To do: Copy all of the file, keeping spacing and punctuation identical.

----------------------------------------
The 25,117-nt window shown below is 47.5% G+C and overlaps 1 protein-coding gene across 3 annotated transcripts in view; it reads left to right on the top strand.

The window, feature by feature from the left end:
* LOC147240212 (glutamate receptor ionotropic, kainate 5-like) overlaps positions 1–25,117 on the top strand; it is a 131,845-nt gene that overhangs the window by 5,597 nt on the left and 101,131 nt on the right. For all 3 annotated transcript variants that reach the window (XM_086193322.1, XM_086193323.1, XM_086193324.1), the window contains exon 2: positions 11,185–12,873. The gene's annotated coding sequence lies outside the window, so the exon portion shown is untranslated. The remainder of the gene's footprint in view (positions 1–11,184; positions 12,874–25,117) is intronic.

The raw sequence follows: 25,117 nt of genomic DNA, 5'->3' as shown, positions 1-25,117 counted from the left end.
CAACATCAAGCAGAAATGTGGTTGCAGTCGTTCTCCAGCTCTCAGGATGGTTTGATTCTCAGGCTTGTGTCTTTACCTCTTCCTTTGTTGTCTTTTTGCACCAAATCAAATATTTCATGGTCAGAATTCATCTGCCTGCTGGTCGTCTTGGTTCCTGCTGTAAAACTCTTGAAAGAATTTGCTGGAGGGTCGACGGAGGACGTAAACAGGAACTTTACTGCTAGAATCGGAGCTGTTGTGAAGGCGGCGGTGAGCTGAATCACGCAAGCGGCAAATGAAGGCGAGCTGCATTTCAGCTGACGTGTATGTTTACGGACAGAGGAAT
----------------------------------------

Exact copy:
The 25,117-nt window shown below is 47.5% G+C and overlaps 1 protein-coding gene across 3 annotated transcripts in view; it reads left to right on the top strand.

The window, feature by feature from the left end:
* LOC147240212 (glutamate receptor ionotropic, kainate 5-like) overlaps positions 1–25,117 on the top strand; it is a 131,845-nt gene that overhangs the window by 5,597 nt on the left and 101,131 nt on the right. For all 3 annotated transcript variants that reach the window (XM_086193322.1, XM_086193323.1, XM_086193324.1), the window contains exon 2: positions 11,185–12,873. The gene's annotated coding sequence lies outside the window, so the exon portion shown is untranslated. The remainder of the gene's footprint in view (positions 1–11,184; positions 12,874–25,117) is intronic.

The raw sequence follows: 25,117 nt of genomic DNA, 5'->3' as shown, positions 1-25,117 counted from the left end.
CAACATCAAGCAGAAATGTGGTTGCAGTCGTTCTCCAGCTCTCAGGATGGTTTGATTCTCAGGCTTGTGTCTTTACCTCTTCCTTTGTTGTCTTTTTGCACCAAATCAAATATTTCATGGTCAGAATTCATCTGCCTGCTGGTCGTCTTGGTTCCTGCTGTAAAACTCTTGAAAGAATTTGCTGGAGGGTCGACGGAGGACGTAAACAGGAACTTTACTGCTAGAATCGGAGCTGTTGTGAAGGCGGCGGTGAGCTGAATCACGCAAGCGGCAAATGAAGGCGAGCTGCATTTCAGCTGACGTGTATGTTTACGGACAGAGGAAT